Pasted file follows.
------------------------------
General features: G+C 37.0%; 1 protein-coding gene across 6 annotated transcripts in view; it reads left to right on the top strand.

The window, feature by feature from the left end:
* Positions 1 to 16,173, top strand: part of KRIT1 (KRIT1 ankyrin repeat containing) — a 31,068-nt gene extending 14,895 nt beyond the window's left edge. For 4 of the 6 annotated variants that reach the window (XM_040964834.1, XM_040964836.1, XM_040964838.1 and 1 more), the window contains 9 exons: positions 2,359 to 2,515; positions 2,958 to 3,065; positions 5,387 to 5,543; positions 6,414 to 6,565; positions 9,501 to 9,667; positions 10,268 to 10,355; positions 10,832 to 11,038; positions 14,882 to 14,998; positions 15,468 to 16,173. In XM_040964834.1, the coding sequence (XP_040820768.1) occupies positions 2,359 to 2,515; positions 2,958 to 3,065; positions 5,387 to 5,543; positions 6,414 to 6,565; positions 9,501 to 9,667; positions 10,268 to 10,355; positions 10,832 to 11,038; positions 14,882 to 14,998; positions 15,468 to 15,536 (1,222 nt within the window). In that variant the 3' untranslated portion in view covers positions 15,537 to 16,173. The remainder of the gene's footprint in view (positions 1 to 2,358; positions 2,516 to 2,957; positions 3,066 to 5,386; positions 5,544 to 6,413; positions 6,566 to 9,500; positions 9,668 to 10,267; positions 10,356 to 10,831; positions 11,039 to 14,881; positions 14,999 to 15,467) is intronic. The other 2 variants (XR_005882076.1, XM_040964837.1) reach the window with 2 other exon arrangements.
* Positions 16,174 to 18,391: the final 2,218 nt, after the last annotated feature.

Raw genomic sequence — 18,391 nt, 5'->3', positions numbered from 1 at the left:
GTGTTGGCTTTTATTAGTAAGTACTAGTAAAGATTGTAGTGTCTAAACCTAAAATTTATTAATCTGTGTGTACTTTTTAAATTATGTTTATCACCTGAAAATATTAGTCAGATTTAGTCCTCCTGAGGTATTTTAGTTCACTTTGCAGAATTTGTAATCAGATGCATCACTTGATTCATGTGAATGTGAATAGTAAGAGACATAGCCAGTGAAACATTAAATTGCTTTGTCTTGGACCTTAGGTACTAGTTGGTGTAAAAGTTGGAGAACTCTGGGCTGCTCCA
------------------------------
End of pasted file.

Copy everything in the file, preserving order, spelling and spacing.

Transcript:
General features: G+C 37.0%; 1 protein-coding gene across 6 annotated transcripts in view; it reads left to right on the top strand.

The window, feature by feature from the left end:
* Positions 1 to 16,173, top strand: part of KRIT1 (KRIT1 ankyrin repeat containing) — a 31,068-nt gene extending 14,895 nt beyond the window's left edge. For 4 of the 6 annotated variants that reach the window (XM_040964834.1, XM_040964836.1, XM_040964838.1 and 1 more), the window contains 9 exons: positions 2,359 to 2,515; positions 2,958 to 3,065; positions 5,387 to 5,543; positions 6,414 to 6,565; positions 9,501 to 9,667; positions 10,268 to 10,355; positions 10,832 to 11,038; positions 14,882 to 14,998; positions 15,468 to 16,173. In XM_040964834.1, the coding sequence (XP_040820768.1) occupies positions 2,359 to 2,515; positions 2,958 to 3,065; positions 5,387 to 5,543; positions 6,414 to 6,565; positions 9,501 to 9,667; positions 10,268 to 10,355; positions 10,832 to 11,038; positions 14,882 to 14,998; positions 15,468 to 15,536 (1,222 nt within the window). In that variant the 3' untranslated portion in view covers positions 15,537 to 16,173. The remainder of the gene's footprint in view (positions 1 to 2,358; positions 2,516 to 2,957; positions 3,066 to 5,386; positions 5,544 to 6,413; positions 6,566 to 9,500; positions 9,668 to 10,267; positions 10,356 to 10,831; positions 11,039 to 14,881; positions 14,999 to 15,467) is intronic. The other 2 variants (XR_005882076.1, XM_040964837.1) reach the window with 2 other exon arrangements.
* Positions 16,174 to 18,391: the final 2,218 nt, after the last annotated feature.

Raw genomic sequence — 18,391 nt, 5'->3', positions numbered from 1 at the left:
GTGTTGGCTTTTATTAGTAAGTACTAGTAAAGATTGTAGTGTCTAAACCTAAAATTTATTAATCTGTGTGTACTTTTTAAATTATGTTTATCACCTGAAAATATTAGTCAGATTTAGTCCTCCTGAGGTATTTTAGTTCACTTTGCAGAATTTGTAATCAGATGCATCACTTGATTCATGTGAATGTGAATAGTAAGAGACATAGCCAGTGAAACATTAAATTGCTTTGTCTTGGACCTTAGGTACTAGTTGGTGTAAAAGTTGGAGAACTCTGGGCTGCTCCA